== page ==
This is a recently circulated “supercut” of Troy McClure on The Simpsons listing the movies, TV shows, and other videos from which we might remember him. (It does not, however, include the movies that other characters refer to or watch, like Suddenly, Last Supper and Good-Time Slim, Uncle Doobie, and the Great Frisco Freak-Out. But it does collect some of the late Phil Hartman’s great moments, and examples of a particular type of joke that classic Simpsons did amazingly well. I’ll talk more about this after the video.
Most of Troy’s film titles are intended to be funny purely in themselves, as silly titles. But a lot of them work on another level by actually suggesting – in only those few words – the circumstances in which they might have been produced, or the era they’re probably from, or just how washed-up an actor would have to be to involve himself in such a project. The titles suggest a whole other story that we’re not seeing.
For example, “Christmas Ape” and “Christmas Ape Goes to Summer Camp.” That second title incorporates the suggestion of how it was made: a studio makes a stupid Christmas movie, wants to bring out a sequel in the summer, and tries to come up with the lamest possible way to take this seasonal character and put him in a different setting. Add to that the question of “What role would Troy have played in a movie about a Christmas ape?” and we have an additional layer to the story. The TV series “Buck Henderson: Union Buster” is another one I really like. The title is all we ever hear, yet it has all kinds of connotations – it must have been from a certain era (the late ’60s or early ’70s), it had a right-wing slant to it, it featured Troy as a guy with a Manly name beating up enemies of the establishment. The title alone reverberates with parody of many pop-culture ideas and conventions, but they don’t have to be elaborated on; it just makes the line funnier the more you know what kind of entertainment it’s probably parodying.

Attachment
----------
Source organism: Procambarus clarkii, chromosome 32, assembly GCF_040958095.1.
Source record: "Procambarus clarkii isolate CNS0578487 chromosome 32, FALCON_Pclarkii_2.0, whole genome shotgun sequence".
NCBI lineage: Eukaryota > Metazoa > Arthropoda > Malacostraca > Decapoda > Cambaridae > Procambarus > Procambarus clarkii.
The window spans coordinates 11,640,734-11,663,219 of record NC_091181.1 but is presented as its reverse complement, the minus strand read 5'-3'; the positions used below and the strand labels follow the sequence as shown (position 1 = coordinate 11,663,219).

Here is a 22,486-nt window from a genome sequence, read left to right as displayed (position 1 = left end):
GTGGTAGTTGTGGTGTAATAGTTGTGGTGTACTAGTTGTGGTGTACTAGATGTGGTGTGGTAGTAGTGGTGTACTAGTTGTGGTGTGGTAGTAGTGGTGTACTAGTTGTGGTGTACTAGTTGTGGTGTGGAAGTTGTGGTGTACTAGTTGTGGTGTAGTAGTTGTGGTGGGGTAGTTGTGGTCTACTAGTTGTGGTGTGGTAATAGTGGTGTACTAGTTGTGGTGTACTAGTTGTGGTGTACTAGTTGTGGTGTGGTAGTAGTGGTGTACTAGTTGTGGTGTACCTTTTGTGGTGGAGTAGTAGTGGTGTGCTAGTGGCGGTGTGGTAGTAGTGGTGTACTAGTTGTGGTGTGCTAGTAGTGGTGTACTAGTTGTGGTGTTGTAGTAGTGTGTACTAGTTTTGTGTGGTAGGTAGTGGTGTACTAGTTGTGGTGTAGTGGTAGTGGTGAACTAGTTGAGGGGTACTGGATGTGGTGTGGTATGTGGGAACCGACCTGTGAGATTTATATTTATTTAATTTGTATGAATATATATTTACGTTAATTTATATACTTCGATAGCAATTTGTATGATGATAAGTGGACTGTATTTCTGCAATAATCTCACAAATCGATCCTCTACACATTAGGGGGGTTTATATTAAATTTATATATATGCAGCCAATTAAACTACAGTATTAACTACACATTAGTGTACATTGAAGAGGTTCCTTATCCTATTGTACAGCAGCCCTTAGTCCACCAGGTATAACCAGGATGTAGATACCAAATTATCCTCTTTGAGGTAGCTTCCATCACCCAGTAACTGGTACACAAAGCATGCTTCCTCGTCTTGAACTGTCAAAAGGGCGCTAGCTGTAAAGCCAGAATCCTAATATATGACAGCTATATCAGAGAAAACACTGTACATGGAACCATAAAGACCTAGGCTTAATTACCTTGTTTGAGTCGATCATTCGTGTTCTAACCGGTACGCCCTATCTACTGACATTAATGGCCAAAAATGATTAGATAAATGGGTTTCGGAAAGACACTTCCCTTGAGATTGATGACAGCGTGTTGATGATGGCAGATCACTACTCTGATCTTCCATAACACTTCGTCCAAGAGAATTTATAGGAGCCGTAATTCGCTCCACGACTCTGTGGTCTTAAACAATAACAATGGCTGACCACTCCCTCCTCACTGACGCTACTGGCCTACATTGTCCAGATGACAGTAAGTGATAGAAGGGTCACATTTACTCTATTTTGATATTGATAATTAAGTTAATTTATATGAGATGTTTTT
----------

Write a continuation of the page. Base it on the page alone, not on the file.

I don’t want to over-analyze these silly titles, so I’ll stop there (except, doesn’t “The Decapitation of Larry Leadfoot” seem to make the whole plot of the nonexistent safety film flash before your eyes?). But it is a type of joke that made the best Simpsons episodes so rich: many jokes are funny on their own, but also funny if you think about them some more, and try to think about what must have happened to lead up to that joke. It’s a bit like the type of joke where a character suggests a whole other life that we don’t see on the screen, or some kind of weird habit that is only vaguely alluded to. Except with these jokes, what is being alluded to is not just a wacky life offscreen, but a whole bunch of historical and cultural associations that went into the creation of the joke. You could reconstruct whole eras of cheesy U.S. popular culture just from the implied making-of stories that go with Troy’s movie titles.